GOP senators pitch Merrick Garland for FBI director

GOP senators pitch Merrick Garland for FBI director
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Merrick Garland, former President Barack ObamaBarack Hussein ObamaJennifer Lopez and Alex Rodriguez's engagement win Obama's endorsement Pence lobbies anti-Trump donors to support reelection: report The Hill's 12:30 Report: Trump attacks on McCain rattle GOP senators MORE’s Supreme Court nominee, is gaining an unlikely ally: Senate Republicans.

A pair of Utah lawmakers, Sens. Mike LeeMichael (Mike) Shumway LeeStop asking parents to sacrifice Social Security benefits for paid family leave The Hill's 12:30 Report: Trump hits media over New Zealand coverage GOP moves to rein in president's emergency powers MORE and Orrin HatchOrrin Grant HatchNY's political prosecution of Manafort should scare us all Congress must break its addiction to unjust tax extenders The FDA crackdown on dietary supplements is inadequate MORE, are urging the White House to include Garland’s name in the search for the next FBI director after President Trump fired James Comey on Tuesday night.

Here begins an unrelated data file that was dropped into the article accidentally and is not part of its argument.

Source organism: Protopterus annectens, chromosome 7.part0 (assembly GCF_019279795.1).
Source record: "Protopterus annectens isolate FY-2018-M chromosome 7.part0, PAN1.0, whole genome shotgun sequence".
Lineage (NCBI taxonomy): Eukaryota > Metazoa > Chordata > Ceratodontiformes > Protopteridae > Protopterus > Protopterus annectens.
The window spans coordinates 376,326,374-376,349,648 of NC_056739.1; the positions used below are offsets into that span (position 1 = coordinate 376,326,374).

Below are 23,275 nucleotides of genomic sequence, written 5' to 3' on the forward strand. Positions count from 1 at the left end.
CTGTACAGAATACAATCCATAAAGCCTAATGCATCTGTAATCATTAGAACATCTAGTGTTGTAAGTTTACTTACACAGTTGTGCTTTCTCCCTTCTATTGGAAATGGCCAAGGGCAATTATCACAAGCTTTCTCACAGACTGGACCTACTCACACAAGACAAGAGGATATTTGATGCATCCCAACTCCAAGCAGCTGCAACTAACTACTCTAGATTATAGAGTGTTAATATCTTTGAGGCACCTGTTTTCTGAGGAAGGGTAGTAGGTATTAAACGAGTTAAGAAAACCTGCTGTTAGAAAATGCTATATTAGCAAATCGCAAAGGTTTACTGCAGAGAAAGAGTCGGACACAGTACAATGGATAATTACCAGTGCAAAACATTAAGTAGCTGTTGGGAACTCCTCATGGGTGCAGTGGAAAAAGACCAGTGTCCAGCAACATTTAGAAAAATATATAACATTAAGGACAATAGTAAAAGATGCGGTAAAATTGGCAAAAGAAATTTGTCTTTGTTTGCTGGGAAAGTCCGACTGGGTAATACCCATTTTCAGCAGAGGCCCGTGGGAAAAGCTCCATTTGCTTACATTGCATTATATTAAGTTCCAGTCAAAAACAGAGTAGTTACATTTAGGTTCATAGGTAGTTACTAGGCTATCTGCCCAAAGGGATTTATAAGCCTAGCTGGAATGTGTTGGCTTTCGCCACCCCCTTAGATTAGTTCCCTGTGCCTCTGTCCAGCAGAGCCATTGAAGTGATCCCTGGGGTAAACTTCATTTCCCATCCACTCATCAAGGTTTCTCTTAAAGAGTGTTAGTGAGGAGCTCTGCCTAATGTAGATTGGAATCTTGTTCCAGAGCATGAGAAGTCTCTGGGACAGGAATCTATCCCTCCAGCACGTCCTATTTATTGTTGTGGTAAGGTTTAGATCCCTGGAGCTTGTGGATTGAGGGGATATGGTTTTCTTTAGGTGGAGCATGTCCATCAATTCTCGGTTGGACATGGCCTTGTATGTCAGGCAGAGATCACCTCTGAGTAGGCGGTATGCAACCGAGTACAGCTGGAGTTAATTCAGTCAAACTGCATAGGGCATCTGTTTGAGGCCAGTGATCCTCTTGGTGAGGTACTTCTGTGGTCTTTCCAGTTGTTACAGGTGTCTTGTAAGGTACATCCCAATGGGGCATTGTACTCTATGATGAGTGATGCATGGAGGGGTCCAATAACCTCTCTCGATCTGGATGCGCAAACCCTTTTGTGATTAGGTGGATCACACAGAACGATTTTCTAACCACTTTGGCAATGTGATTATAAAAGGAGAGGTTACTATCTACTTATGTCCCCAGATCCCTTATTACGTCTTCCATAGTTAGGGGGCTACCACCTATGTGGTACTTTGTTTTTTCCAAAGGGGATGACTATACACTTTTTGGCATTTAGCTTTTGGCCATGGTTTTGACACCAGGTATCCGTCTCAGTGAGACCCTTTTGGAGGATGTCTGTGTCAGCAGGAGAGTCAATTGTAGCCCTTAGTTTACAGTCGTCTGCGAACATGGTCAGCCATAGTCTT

“I suggested that [the White House] ought to consider him,” Hatch told reporters on Thursday. “I didn’t say they should just pick him. I know they’ve got some really excellent people, but I said put Merrick in the list too.”

Lee separately floated on Twitter that instead of naming a special prosecutor for the FBI’s investigation into Russia’s meddling in the presidential election Trump should “nominate Merrick Garland to replace James Comey.”

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The GOP pitch to make Garland the nation’s top law enforcement officer is a reversal from last year, when Republicans refused to give him a hearing or a vote to join the Supreme Court. The move infuriated Democrats and allowed Trump to quickly appoint a justice after taking office.

But Hatch argued on Thursday that the Republican blockade was never about Garland, but rather was about keeping the Supreme Court out of election-year politics.

“Merrick Garland is a very fine fellow. There’s never been an issue with Merrick Garland,” he told reporters. “Merrick is a very fine man. I like Merrick.”

But Lee’s public pitch sparked skepticism from some Democrats.

Sen. Brian Schatz (D-Hawaii) tweeted an “It’s a trap!” Star Wars GIF in response, adding: “On Merrick Garland for FBI head, this seems...unserious.”